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André Pakosie was born in 1955 in the village of Diitabiki (Drietabbetje), the capital of the Suriname Ndyuka nation, amidst a family of herbal and spiritual leaders. He was educated as a phytopharmacist, a herbal doctor, and initially practiced his profession at his native village, where in 1980 he founded the health center Sabanapeti.
Forced to leave Suriname in the mid 1980’s – due to the civil war between Maroon leaders and the military government – he relocated to the Netherlands. He reopened his health center in Utrecht, now under the name of Fytotheek Pakosie, and took his passion for Maroon culture to new levels through the launch of the Sabanapeti Foundation.
Through the Sabanapeti Foundation and its twice yearly published magazine Siboga, Pakosie spreads cultural and historical awareness regarding Maroons. He also promotes the rights of Maroon nations. Annually, Sabanapeti hosts a festive conference called Mitiimakandii Dei (Meeting Day). Proceeds of all Sabanapeti’s activities are awarded to projects that support the development of Maroon communities in Suriname.
André Pakosie has often been lauded for his achievements. Some years ago, he received the Gaaman Gazon Matodja Award and was honorably decorated by the president of Suriname and the queen of the Netherlands. 2010 marks a special year for him, as the annual Maroon Day – which Pakosie devised and launched in 1974 – will be a national holiday in Suriname for the first time.
André Pakosie can be contacted through the following websites:
AbengCentral contacted André Pakosie to ask him about his life, his career and the position of Maroons in Suriname today.
Q-Mr. Pakosie, thank you for taking the time to do this interview. Over the years, you have established yourself as a notable figure in the documentation of Maroon history and culture. You’ve also come a long way in the field of Maroon advocacy. Considering, for example, that you were only 19 years old when you declared October 10 ‘Maroon Day’. What were the major influences in your life that inspired you at that time?
From childhood on I was attracted to older people and drew inspiration from their stories of the freedom struggle of our Maroon ancestors. These older people taught me much about the culture and history of the Maroons – the subjected ones who fought themselves free of slavery and who forced the colonial rulers to acknowledge their freedom and human dignity through the signing of peace contracts. I am proud of this. When I attended school and received history lessons, I noticed that the Maroons in the history books were portrayed as arsonists, looters, and so on. While in reality they were a people who refused to accept the unjust authority of others and who fought for their freedom. I considered the history books of that time a form of mental slavery; the books instructing a people to view its heroes as criminals. Rude and brash Dutch pirates like Michiel de Ruyter were presented to us as our heroes. There is no worse way to demean a people.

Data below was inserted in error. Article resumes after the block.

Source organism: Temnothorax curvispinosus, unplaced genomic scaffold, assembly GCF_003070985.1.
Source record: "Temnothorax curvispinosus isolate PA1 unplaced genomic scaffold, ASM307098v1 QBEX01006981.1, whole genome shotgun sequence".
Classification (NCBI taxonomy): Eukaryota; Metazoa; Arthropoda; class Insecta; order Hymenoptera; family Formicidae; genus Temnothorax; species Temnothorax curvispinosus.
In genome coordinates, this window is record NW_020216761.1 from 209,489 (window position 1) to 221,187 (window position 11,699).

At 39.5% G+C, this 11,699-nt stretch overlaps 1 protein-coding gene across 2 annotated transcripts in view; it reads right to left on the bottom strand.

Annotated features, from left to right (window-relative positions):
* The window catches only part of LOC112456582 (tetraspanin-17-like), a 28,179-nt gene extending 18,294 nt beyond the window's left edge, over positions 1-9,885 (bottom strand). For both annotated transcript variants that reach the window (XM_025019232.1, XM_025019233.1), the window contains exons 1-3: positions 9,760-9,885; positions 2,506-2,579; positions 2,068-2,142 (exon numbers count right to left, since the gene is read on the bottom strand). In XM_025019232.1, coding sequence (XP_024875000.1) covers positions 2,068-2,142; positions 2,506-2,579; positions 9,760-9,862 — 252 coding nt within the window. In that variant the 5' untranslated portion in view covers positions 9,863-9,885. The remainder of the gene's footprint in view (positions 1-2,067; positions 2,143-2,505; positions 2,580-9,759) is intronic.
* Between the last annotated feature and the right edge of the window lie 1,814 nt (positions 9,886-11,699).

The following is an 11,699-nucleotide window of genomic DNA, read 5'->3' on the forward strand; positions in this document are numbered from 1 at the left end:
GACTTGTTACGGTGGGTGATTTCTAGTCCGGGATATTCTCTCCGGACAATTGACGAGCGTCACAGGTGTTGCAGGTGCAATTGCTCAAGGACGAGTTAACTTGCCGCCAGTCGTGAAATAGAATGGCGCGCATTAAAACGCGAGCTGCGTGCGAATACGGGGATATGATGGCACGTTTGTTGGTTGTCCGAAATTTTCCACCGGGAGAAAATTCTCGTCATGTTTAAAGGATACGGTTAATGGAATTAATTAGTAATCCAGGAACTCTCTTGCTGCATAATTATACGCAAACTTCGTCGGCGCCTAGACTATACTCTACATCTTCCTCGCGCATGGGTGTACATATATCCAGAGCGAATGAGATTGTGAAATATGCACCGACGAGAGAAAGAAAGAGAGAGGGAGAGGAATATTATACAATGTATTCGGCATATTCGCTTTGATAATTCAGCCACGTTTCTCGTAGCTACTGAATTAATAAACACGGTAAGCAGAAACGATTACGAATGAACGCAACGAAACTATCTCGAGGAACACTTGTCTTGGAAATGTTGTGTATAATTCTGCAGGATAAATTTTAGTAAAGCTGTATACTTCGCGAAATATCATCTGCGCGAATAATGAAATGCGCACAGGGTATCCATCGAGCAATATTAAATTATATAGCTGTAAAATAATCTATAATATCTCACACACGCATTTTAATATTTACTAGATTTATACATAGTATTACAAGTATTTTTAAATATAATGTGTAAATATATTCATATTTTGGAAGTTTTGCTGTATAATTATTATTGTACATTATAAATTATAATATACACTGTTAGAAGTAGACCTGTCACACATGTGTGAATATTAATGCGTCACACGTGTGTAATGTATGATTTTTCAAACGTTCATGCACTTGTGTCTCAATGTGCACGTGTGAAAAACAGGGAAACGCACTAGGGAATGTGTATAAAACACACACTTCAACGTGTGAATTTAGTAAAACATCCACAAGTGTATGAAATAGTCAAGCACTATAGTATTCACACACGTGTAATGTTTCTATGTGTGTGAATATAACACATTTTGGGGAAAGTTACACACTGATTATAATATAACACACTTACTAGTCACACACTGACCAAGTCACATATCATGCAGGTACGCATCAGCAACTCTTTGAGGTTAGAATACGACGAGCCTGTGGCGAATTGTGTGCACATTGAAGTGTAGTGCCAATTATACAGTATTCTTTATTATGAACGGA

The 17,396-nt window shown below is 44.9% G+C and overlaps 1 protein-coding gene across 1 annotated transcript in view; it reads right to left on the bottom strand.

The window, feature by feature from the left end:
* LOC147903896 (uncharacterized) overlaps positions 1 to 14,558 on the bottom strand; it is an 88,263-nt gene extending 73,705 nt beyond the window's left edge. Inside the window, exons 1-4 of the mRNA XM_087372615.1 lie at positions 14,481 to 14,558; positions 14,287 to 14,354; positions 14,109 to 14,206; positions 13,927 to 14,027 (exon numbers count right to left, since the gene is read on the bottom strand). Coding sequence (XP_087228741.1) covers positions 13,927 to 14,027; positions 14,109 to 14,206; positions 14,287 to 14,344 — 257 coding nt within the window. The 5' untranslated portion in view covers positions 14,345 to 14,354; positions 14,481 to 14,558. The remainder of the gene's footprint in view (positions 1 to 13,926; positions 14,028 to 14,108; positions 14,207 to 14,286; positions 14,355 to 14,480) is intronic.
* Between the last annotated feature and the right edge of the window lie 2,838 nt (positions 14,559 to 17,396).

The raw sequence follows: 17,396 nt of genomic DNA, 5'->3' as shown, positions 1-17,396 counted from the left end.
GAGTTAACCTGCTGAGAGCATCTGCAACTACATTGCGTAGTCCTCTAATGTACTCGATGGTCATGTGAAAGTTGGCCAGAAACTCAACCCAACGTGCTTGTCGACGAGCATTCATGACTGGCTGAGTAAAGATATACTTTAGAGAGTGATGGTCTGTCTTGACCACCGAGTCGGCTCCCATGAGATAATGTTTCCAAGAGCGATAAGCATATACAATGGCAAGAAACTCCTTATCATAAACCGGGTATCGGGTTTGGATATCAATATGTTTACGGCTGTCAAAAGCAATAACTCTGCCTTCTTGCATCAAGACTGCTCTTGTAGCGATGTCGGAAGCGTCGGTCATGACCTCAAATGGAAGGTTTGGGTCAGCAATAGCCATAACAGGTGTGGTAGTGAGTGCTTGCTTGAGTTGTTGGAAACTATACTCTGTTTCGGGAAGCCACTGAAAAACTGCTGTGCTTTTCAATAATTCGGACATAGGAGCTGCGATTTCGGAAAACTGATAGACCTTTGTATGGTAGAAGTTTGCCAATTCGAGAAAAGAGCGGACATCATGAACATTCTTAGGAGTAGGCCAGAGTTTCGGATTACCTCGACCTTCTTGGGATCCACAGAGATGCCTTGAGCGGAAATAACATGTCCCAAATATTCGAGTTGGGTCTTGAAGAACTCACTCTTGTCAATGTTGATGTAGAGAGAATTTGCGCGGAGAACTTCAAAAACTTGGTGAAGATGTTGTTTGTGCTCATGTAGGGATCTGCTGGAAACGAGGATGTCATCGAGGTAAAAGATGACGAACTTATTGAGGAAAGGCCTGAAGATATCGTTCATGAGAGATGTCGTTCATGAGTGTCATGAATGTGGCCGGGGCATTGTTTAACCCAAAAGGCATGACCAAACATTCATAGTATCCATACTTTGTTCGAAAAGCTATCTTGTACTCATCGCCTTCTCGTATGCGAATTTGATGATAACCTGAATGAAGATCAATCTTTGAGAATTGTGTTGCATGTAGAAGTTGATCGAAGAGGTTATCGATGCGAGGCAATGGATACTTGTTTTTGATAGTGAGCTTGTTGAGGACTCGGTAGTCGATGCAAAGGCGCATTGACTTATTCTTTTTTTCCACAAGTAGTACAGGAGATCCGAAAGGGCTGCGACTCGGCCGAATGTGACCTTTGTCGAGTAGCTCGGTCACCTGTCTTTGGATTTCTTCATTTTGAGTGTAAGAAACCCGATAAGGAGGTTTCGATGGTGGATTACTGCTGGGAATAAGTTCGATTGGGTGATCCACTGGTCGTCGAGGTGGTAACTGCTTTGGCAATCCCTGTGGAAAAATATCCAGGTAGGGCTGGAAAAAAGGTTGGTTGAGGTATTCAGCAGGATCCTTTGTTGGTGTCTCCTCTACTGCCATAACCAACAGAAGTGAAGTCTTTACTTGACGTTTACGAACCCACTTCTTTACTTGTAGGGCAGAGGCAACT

I did not attend school until I was ten years old. Between the ages of ten and twelve I attended a Christian school in Albina, in the district of Marowijne. There were no public schools there. A Christian school devoted much of its curriculum to Bible teachings. They taught you to renounce your own culture. I even wanted to become a minister at the time. But my interest in my own culture prevailed. In 1968 I moved from Albina to Paramaribo for continuing education. In Paramaribo I witnessed the discrimination of children from the districts, especially youth from the forest, by other youths from Paramaribo. This greatly impacted the children, in particular the Maroon youngsters. They dared not to raise their hand to speak in class, out of fear of making mistakes and being ridiculed and pestered by their city peers. This was one of the things that incited me – at age thirteen – to start advocating Maroons rights and interests. I founded an organization called ABJO, Algemene Binnenlandse Jongeren Organisatie (translated: organization for youth of the interior) and launched an awareness movement of Maroon youngsters. This is how I began the struggle to improve the social position of Maroons. I no longer desired a career in the Christian ministry. I realized that the church, Christianity, taught one to look down upon one’s own culture and to accept subjugation and injustice, as they had done with the African ancestors during the times of slavery. To me Christianity is the evil that destroyed the Afro-Surinamese culture and that teaches people to accept injustice as a fate to which one should resign oneself. Therefore, at age thirteen, I turned my back on it.